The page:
Talal has been described by his cousin Prince Ra'ad bin Zeid in a 2002 interview as having "very anti-British sentiments", caused by Britain's failure to fully comply with their agreement with his grandfather Sharif Hussein ibn Ali in the McMahon–Hussein Correspondence to establish an independent Arab kingdom under his rule.[5] Talal was described by British resident in Transjordan Sir Alec Kirkbride in a 1939 correspondence as being "at heart, deeply anti-British".[6][7] However, Kirkbride doubted the meaningfulness of this animosity towards the British, owing it purely to the "tension" between Talal and his father Emir Abdullah and Talal's desire to create of himself as a "big nuisance as possible".[8]

Israeli historian Avi Shlaim, however, argues that Talal's contempt for the British was genuine as he "bitterly resented British affairs in the affairs of his country" and that such hostility towards the British was downplayed by Kirkbride due to Britain's "self-serving" interests to "protect her reputation".[9] Furthermore, at the time of the succession crisis that occurred after Emir Abdullah I's assassination, Talal was described by contemporary Egyptian and Syrian press as a "great patriotic anti- imperialist" in contrast to his half-brother Naif, who also sought the throne, and was denounced as "weak- minded and entirely subservient to British influence".[10]

Forced abdication and deathEdit

A year into Talal's reign, Arab Legion intelligence officer Major Hutson reported that "Amman was seething with a rumor to the effect that the Legion, or Cabinet, intend on handing over West Jordan to Israel and that Talal was deported by the British for refusing to agree".[11] At this time, Talal was reported by British resident Furlonge, Queen Zein (mother of Talal's son and successor Hussein), and Prime Minister Tawfik Abu Al-Huda as suffering from mental illness. Furlonge particularly suggested that Talal be "forced out of Amman" and "forced into a French clinic". Talal was subsequently flown in a civil (not royal) RAF plane to Paris for "treatment".[11]

Talal's reportedly unwell medical condition is highlighted by an incident on 29 May 1952 when Queen Zein (described by British historian Nigel J. Ashton as a "a sophisticated political operator with her own private communication channels with the British"[12]) sought refuge in the British embassy in Paris, claiming that Talal "threatened her with a knife and attempted to kill one of his younger children".[11] Prime Minister Tawfik Abu al-Huda consequently attempted to induce Talal into abdicating, however he was harshly reproached by Talal who said he "had no intentions of abdicating". Furthermore, PM Abu al-Huda received reports that Talal was attempting to challenge the government with the help of "private individuals" and an "officer in the Arab Legion".[13]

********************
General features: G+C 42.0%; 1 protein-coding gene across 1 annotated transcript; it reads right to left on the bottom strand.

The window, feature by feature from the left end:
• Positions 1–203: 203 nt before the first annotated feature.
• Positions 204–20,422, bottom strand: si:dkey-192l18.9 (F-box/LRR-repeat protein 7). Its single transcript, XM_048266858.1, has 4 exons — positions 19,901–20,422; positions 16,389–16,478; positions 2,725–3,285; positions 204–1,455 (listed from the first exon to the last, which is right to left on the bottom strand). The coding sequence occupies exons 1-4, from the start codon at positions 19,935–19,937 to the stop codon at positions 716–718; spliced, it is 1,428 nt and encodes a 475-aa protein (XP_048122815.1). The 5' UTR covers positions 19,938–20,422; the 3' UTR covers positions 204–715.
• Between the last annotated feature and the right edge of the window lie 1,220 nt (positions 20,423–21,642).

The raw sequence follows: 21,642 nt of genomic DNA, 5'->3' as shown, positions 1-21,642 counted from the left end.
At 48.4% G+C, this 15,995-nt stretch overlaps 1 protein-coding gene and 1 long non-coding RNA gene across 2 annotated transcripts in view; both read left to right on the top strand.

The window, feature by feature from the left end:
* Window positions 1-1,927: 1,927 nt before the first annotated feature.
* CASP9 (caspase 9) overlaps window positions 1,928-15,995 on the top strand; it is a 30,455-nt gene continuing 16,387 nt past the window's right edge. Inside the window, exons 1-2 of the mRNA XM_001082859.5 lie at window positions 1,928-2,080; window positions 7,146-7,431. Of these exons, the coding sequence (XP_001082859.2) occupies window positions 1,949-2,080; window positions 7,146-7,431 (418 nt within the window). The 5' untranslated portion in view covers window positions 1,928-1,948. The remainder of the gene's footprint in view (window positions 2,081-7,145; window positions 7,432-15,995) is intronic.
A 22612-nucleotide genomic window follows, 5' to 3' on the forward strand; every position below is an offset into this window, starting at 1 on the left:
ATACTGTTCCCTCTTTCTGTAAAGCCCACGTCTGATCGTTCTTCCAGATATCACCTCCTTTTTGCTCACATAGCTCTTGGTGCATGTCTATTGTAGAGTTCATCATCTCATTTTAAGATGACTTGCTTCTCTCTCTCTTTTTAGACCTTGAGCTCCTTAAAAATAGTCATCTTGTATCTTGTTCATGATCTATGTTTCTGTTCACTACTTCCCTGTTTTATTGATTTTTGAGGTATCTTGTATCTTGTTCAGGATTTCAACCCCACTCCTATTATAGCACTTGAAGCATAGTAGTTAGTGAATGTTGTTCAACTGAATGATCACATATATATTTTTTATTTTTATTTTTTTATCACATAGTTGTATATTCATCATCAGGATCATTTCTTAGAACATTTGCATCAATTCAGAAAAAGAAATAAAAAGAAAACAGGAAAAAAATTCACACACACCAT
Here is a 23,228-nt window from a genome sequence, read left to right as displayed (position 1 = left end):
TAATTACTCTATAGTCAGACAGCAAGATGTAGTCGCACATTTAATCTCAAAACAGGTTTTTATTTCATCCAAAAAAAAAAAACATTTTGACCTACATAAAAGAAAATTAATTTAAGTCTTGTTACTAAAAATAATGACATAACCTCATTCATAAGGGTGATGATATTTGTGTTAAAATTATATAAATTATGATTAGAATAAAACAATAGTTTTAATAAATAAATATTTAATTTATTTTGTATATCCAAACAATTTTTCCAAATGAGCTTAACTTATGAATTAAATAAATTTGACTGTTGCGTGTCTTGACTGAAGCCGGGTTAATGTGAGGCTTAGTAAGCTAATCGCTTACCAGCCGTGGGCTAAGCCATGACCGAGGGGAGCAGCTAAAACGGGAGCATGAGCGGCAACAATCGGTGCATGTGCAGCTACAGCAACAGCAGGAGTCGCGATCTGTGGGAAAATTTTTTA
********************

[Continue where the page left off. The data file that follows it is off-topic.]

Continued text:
This led Abu al-Huda into summoning both houses of parliament to an "extraordinary session", requesting their approval of a motion dictating that Talal be deposed for "medical reasons", specifically "schizophrenia". Abu al-Huda backed up his requests with medical reports and argued that Talal's medical condition was irrevocable, and Talal's deposition was unanimously accepted by parliament later that day.[13]

Nationalist officers in the Army suspected that the parliamentary session to discuss Talal's abdication was a plot against him. They asked the King's aide-de-camp, 'Abd Al'Aziz Asfur, to arrange a meeting with him to arrange a response to the supposed plot. However, Asfur returned to the officers and confirmed the claims about his mental condition.[14]

Abu al-Huda proceeded to rule Jordan, from the day of Talal's deposition on 11 August 1952 until Talal's son Hussein came of age on 2 May 1953, in a "dictatorial" fashion. He was described by Glubb Pasha as a "Prime Minister dictator" who had ruled "stably" as Emir Abdullah I had done. Glubb Pasha particularly commended this as he noted that Arab countries were presently "unfit for full democracy on the British model".[15] Abu al-Huda's ascension was supported by Political Resident Furlonge as Abu al-Huda was from the "old guard" and thus "accustomed to the existing system and relationship with Britain".[16]

Contrary to his wish to live in Saudi-ruled Hejaz after his abdication,[13] Talal was sent to live the latter part of his life at a sanatorium in Istanbul and died there on 7 July 1972. Talal was buried in the Royal Mausoleum at the Raghadan Palace in Amman.[17]